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Governance – the dark aspects thereof

After the comments of the CoAS about ‘governance’ became common knowledge, for the past fortnight official spokesmen have been busy pointing out how “good” has been the governance of the state under the PML-N regime. They may go on denying governance failures in the context of containing corruption that finances terrorism but what about the other gruesome failures?

While the Pew Research Centre recently came up with an amazing discovery about the level of ‘popularity’ Nawaz Sharif enjoys, other research centres are coming out with far more realistic research-based conclusions about the profile of governance of the state under his premiership – conclusions that place in doubt the discovery by Pew Research Centre.

These research centres have highlighted many areas of bad governance globally. On the World Food Day, research reports released by the International Union of Food and Pakistan Institute of Labour Education & Research disclosed that South Asian nations have failed to reduce poverty and hunger by 50 percent in line with the Millennium Development Goals.

According to these research reports, in the global population, close to 795 million people (ie approximately 12 percent of the total) are food deficient and the root cause of the global food crisis, hunger, and poverty, is lack of transparency and bad governance because state policies are not pro-people, which reflects an unforgivable failure of the “democracies” in Africa and South Asia.

The big governance failure in South Asia was that, while as a whole this region performed better than other developing regions (average GDP growth rate being 5.9 percent per annum during the last decade – second only to East Asia and the Pacific) and therefore per capita GDP kept rising, per capita incomes kept sliding pointing to rising inequity in the distribution of national wealth.

Pakistan earned another distinction too; agriculture and rural workers didn’t have access to even safe drinking water; they and their families drank dirty water because rivers and canals were polluted courtesy unchecked release of contaminated water into rivers and canals by factories. Besides, this dirty water also kept flowing into fields near big cities where vegetables were being grown.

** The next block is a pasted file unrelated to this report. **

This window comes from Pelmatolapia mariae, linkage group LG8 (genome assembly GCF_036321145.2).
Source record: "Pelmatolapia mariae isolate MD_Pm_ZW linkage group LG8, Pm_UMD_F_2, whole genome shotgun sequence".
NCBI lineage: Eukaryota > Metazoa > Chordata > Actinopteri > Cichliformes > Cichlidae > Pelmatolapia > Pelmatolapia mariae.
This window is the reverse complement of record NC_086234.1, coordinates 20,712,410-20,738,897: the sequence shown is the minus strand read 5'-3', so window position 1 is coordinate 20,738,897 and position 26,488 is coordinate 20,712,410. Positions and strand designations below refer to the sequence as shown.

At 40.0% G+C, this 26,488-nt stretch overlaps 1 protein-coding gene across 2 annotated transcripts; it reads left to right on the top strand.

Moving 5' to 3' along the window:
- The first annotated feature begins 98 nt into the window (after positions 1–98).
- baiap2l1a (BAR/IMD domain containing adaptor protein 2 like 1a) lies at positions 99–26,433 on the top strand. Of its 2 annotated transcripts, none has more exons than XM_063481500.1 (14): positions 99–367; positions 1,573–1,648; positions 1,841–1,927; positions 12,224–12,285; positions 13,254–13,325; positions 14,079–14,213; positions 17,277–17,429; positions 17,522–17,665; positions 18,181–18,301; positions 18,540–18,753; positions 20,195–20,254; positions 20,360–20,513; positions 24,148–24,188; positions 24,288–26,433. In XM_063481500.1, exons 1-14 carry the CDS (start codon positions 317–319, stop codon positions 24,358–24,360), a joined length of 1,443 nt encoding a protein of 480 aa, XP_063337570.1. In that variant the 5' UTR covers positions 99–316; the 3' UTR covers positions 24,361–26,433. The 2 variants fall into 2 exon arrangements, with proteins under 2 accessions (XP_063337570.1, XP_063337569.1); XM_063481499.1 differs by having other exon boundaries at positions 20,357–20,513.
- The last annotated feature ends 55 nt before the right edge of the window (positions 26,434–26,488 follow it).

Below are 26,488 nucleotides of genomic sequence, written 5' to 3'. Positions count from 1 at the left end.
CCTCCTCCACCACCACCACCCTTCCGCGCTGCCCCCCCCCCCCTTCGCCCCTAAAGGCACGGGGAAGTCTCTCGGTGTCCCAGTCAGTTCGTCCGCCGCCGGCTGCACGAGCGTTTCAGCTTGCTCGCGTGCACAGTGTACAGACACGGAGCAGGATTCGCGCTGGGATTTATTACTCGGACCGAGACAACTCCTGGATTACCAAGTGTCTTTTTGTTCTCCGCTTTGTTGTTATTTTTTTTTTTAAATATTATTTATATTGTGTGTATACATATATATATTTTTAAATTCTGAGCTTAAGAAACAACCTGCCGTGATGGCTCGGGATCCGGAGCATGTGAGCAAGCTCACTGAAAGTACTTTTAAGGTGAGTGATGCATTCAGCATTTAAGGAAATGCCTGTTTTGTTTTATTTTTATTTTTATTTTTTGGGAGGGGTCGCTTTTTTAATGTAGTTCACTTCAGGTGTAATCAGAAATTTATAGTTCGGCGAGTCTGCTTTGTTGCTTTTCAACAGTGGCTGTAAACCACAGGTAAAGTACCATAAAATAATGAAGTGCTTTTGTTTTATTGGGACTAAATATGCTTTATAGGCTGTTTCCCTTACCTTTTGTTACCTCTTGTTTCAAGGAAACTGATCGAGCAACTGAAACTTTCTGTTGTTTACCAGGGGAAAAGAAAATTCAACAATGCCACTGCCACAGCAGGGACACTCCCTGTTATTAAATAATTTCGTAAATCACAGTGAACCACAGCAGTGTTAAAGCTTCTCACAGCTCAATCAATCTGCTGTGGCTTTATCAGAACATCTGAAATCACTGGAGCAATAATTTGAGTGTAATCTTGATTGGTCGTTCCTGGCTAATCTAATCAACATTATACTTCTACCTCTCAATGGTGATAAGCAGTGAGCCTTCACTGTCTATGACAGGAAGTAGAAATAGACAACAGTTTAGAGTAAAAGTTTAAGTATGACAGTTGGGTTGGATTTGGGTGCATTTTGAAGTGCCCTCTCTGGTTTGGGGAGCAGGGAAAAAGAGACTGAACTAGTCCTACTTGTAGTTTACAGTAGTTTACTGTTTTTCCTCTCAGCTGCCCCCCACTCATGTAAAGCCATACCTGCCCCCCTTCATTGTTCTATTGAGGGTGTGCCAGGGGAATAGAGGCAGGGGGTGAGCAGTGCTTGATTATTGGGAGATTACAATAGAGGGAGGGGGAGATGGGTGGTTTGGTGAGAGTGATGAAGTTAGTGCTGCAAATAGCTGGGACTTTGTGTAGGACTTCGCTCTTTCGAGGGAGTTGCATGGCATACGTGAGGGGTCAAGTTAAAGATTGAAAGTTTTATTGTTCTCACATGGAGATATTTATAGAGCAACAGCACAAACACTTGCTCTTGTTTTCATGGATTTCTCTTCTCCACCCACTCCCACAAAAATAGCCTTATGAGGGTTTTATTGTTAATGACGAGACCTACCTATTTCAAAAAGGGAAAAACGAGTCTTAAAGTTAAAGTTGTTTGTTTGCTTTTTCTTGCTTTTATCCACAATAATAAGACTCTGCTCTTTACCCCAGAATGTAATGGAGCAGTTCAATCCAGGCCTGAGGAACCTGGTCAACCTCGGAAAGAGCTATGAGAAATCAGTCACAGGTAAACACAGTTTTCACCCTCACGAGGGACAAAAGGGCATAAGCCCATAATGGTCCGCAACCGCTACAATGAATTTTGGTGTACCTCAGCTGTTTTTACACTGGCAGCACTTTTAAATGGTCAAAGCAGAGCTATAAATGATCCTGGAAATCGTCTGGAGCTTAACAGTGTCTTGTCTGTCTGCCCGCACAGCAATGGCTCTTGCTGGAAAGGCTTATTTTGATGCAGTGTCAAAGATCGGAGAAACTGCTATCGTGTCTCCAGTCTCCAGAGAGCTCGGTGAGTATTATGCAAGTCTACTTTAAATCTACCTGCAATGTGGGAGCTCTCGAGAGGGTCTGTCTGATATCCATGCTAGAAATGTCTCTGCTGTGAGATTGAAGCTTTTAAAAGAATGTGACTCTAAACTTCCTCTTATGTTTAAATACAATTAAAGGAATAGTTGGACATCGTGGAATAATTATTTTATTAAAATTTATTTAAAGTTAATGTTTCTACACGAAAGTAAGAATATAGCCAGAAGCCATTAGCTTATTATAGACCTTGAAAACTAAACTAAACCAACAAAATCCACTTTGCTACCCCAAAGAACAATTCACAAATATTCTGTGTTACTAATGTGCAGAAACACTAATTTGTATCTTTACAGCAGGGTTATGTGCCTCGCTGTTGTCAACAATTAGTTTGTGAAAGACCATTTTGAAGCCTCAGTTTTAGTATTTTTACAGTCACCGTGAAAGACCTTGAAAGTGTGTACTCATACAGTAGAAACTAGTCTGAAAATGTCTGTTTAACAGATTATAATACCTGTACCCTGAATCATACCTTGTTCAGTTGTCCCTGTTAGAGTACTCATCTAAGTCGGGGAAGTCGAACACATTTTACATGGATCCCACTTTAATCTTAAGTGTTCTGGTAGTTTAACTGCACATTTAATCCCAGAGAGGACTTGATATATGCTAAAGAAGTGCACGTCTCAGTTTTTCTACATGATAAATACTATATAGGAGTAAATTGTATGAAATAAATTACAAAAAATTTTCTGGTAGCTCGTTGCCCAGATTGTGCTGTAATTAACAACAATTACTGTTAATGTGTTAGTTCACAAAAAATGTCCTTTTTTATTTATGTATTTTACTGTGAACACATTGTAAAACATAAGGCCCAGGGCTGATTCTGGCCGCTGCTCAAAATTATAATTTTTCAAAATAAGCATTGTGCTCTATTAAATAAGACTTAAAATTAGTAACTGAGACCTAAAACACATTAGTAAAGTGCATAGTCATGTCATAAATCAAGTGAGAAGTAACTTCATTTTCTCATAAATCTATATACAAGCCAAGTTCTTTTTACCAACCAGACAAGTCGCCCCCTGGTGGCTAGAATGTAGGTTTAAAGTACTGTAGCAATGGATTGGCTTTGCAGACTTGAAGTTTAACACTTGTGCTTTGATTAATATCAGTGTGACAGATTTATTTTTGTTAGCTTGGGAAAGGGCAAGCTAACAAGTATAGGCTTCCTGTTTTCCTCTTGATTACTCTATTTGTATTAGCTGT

Today, 37.5 million Pakistanis are food-deficient, 40 percent children are underweight, and malnutrition causes half of the child deaths. Add to this, the recent discovery of “factories” manufacturing fake medicines, and the scenario becomes twice as worrisome. Thanks to the operation “clean-up” launched by the defence services, at least these “factories” are being wound up.

Research results indicate that successive governments failed due to lack of administrative capacity, corruption, disregard of climate changes that caused natural disasters, unequal distribution of natural resources, working conditions becoming more precarious for the workers, inadequate social safety nets and, above all, rising unemployment – a mix that increased poverty and hunger.

What compounded this expanding mess was the virtual absence of laws and institutions for imposing them to ensure that working conditions in all sectors, especially undocumented sectors like agriculture, fisheries, livestock, and domestic, complied with the minimum requirements for providing secure working conditions, and limiting the work-time to 8 hours a day.

In its “Human Development in South Asia-2015” report released by the Mahbub-ul-Haq Human Development Centre, the key conclusion was that during the past three decades, despite producing enough food to ensure its availability to its growing population, the number of food insecure Pakistanis has been rising although, until 2003, out of every 10 only 4 were food insecure.